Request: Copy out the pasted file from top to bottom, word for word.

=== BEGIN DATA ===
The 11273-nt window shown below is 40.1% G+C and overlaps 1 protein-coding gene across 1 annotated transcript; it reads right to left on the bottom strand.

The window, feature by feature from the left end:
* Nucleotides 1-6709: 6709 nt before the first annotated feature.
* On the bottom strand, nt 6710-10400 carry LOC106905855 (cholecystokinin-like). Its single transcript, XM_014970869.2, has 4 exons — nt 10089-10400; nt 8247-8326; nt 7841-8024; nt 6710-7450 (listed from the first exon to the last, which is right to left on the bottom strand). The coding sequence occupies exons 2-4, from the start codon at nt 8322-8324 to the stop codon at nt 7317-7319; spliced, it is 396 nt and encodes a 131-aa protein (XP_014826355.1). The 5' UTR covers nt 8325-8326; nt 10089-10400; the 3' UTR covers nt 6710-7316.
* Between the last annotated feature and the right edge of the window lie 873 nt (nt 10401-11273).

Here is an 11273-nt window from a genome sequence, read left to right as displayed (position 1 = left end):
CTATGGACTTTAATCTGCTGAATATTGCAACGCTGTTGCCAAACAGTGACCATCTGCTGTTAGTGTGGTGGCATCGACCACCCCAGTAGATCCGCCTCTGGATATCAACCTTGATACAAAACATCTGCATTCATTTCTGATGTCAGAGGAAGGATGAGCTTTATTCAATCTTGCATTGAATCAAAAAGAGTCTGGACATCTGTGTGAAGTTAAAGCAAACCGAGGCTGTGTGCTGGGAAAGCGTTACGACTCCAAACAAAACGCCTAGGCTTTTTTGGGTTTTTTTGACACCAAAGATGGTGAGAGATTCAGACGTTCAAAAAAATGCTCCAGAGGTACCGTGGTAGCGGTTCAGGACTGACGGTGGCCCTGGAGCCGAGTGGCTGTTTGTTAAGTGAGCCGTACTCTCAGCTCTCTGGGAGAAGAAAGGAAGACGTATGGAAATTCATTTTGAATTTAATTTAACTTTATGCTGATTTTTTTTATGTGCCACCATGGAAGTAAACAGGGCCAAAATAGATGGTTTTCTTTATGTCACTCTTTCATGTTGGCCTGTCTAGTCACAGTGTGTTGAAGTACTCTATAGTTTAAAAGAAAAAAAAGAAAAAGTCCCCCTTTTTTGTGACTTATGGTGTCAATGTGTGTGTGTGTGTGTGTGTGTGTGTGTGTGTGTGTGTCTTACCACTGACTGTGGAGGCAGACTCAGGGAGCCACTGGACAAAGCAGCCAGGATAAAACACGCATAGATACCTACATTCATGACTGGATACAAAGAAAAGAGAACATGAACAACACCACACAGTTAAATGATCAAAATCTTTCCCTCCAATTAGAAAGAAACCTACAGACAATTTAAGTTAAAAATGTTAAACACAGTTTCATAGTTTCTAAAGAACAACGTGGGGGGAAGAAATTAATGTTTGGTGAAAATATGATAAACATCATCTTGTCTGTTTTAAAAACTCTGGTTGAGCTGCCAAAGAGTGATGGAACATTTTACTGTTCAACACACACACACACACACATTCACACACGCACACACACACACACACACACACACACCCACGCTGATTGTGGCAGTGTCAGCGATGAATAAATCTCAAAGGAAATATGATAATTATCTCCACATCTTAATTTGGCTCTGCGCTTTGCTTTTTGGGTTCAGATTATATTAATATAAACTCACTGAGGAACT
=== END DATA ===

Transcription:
The 11273-nt window shown below is 40.1% G+C and overlaps 1 protein-coding gene across 1 annotated transcript; it reads right to left on the bottom strand.

The window, feature by feature from the left end:
* Nucleotides 1-6709: 6709 nt before the first annotated feature.
* On the bottom strand, nt 6710-10400 carry LOC106905855 (cholecystokinin-like). Its single transcript, XM_014970869.2, has 4 exons — nt 10089-10400; nt 8247-8326; nt 7841-8024; nt 6710-7450 (listed from the first exon to the last, which is right to left on the bottom strand). The coding sequence occupies exons 2-4, from the start codon at nt 8322-8324 to the stop codon at nt 7317-7319; spliced, it is 396 nt and encodes a 131-aa protein (XP_014826355.1). The 5' UTR covers nt 8325-8326; nt 10089-10400; the 3' UTR covers nt 6710-7316.
* Between the last annotated feature and the right edge of the window lie 873 nt (nt 10401-11273).

Here is an 11273-nt window from a genome sequence, read left to right as displayed (position 1 = left end):
CTATGGACTTTAATCTGCTGAATATTGCAACGCTGTTGCCAAACAGTGACCATCTGCTGTTAGTGTGGTGGCATCGACCACCCCAGTAGATCCGCCTCTGGATATCAACCTTGATACAAAACATCTGCATTCATTTCTGATGTCAGAGGAAGGATGAGCTTTATTCAATCTTGCATTGAATCAAAAAGAGTCTGGACATCTGTGTGAAGTTAAAGCAAACCGAGGCTGTGTGCTGGGAAAGCGTTACGACTCCAAACAAAACGCCTAGGCTTTTTTGGGTTTTTTTGACACCAAAGATGGTGAGAGATTCAGACGTTCAAAAAAATGCTCCAGAGGTACCGTGGTAGCGGTTCAGGACTGACGGTGGCCCTGGAGCCGAGTGGCTGTTTGTTAAGTGAGCCGTACTCTCAGCTCTCTGGGAGAAGAAAGGAAGACGTATGGAAATTCATTTTGAATTTAATTTAACTTTATGCTGATTTTTTTTATGTGCCACCATGGAAGTAAACAGGGCCAAAATAGATGGTTTTCTTTATGTCACTCTTTCATGTTGGCCTGTCTAGTCACAGTGTGTTGAAGTACTCTATAGTTTAAAAGAAAAAAAAGAAAAAGTCCCCCTTTTTTGTGACTTATGGTGTCAATGTGTGTGTGTGTGTGTGTGTGTGTGTGTGTGTGTGTGTCTTACCACTGACTGTGGAGGCAGACTCAGGGAGCCACTGGACAAAGCAGCCAGGATAAAACACGCATAGATACCTACATTCATGACTGGATACAAAGAAAAGAGAACATGAACAACACCACACAGTTAAATGATCAAAATCTTTCCCTCCAATTAGAAAGAAACCTACAGACAATTTAAGTTAAAAATGTTAAACACAGTTTCATAGTTTCTAAAGAACAACGTGGGGGGAAGAAATTAATGTTTGGTGAAAATATGATAAACATCATCTTGTCTGTTTTAAAAACTCTGGTTGAGCTGCCAAAGAGTGATGGAACATTTTACTGTTCAACACACACACACACACACATTCACACACGCACACACACACACACACACACACACACCCACGCTGATTGTGGCAGTGTCAGCGATGAATAAATCTCAAAGGAAATATGATAATTATCTCCACATCTTAATTTGGCTCTGCGCTTTGCTTTTTGGGTTCAGATTATATTAATATAAACTCACTGAGGAACT